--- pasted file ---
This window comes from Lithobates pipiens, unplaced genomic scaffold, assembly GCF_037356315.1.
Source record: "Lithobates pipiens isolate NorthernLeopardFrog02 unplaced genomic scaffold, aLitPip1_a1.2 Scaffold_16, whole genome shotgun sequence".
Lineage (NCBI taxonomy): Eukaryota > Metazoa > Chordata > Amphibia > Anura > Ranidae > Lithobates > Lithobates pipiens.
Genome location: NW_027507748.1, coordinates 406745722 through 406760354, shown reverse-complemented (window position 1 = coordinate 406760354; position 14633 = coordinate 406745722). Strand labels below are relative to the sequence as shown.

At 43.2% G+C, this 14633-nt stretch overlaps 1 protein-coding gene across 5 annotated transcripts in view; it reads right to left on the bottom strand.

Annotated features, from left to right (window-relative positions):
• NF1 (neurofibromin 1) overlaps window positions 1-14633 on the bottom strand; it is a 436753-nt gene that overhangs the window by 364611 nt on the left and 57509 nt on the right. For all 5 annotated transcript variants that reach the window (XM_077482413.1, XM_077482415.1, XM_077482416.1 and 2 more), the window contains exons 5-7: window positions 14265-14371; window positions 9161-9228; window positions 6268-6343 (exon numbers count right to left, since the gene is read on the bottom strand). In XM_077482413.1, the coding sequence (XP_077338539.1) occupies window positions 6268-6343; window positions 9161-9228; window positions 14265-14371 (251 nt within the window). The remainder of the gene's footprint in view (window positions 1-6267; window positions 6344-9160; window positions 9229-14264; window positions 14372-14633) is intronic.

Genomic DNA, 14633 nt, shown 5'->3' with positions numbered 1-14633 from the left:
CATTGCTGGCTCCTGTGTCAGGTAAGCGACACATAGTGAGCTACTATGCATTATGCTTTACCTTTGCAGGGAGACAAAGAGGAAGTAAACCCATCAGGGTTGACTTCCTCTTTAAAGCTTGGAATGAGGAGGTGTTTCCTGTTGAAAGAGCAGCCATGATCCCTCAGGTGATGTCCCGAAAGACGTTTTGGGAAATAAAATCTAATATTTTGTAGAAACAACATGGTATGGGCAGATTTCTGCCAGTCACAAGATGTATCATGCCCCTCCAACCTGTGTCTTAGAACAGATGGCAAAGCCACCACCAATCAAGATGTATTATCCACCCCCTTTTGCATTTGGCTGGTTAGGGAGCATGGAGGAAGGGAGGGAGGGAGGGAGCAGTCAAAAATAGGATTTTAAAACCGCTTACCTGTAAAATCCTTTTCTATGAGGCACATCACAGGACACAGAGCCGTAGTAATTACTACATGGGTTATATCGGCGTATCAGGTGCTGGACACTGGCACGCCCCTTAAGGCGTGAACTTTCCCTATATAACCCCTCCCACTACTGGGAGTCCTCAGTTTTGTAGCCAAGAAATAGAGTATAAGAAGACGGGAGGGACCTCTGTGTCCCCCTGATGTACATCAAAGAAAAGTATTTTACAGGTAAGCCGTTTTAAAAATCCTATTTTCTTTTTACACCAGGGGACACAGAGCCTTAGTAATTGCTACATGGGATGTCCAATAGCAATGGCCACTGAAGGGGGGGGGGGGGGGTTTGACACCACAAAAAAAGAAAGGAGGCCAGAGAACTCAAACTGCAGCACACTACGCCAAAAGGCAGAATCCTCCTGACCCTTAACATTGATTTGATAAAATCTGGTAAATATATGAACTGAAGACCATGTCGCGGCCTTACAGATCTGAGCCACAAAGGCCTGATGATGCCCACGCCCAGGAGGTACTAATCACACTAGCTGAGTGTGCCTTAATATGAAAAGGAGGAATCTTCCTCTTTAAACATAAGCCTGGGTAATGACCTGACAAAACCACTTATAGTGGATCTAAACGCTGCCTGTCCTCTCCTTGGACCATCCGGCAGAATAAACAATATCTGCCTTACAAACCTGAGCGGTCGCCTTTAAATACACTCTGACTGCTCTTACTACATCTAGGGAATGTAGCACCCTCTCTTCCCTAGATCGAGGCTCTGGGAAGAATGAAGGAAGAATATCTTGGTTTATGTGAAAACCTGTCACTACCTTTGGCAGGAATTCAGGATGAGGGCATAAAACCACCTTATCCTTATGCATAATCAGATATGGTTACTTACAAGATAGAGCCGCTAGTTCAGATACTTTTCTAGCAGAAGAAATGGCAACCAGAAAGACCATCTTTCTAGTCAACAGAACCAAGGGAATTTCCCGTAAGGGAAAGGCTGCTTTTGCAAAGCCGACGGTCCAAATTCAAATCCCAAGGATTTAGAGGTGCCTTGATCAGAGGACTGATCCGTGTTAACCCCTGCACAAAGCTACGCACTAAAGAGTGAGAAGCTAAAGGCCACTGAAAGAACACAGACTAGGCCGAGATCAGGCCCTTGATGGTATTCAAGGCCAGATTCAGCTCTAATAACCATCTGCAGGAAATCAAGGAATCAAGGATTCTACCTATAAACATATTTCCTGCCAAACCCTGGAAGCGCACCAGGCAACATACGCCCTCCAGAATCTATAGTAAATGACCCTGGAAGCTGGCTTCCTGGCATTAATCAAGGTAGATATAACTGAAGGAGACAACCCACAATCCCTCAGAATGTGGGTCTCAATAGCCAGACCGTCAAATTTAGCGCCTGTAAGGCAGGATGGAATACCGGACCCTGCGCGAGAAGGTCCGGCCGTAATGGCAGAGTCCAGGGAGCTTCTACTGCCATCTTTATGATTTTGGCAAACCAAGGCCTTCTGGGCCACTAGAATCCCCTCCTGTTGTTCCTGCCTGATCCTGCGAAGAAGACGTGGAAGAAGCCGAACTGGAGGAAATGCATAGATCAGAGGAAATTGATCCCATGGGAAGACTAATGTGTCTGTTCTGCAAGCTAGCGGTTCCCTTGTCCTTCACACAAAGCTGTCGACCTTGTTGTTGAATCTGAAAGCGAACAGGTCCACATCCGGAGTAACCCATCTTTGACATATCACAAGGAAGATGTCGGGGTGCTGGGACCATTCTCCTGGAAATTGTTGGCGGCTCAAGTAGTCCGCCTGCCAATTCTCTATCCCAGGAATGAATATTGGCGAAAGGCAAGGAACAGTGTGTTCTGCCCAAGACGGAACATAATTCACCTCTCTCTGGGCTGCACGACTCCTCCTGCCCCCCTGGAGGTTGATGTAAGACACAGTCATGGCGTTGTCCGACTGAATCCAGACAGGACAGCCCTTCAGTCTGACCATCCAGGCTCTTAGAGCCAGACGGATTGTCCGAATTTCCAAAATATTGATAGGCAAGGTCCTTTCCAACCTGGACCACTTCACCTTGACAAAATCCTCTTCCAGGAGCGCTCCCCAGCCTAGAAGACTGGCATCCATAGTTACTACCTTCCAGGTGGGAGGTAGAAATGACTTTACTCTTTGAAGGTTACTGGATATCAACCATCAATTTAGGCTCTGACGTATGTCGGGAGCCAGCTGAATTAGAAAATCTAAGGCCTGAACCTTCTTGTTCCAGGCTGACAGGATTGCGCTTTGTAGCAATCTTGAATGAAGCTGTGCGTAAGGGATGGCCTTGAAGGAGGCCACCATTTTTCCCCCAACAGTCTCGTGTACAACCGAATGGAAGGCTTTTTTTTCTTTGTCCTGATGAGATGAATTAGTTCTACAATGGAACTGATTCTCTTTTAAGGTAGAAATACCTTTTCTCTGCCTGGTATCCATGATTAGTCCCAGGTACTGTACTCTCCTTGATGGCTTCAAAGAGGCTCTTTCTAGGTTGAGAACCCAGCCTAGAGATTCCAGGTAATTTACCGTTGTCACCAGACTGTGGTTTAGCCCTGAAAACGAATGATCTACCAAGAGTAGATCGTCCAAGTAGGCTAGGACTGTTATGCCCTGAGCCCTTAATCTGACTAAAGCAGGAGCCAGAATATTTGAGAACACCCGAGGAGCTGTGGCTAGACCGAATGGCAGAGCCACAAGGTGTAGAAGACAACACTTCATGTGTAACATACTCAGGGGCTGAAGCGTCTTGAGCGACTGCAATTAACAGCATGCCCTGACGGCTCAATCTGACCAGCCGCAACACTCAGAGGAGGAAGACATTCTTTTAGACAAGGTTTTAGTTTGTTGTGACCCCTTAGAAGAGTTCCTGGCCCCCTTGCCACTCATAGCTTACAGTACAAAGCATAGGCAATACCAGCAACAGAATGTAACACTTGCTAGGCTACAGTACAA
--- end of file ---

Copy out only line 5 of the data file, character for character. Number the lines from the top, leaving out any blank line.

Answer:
At 43.2% G+C, this 14633-nt stretch overlaps 1 protein-coding gene across 5 annotated transcripts in view; it reads right to left on the bottom strand.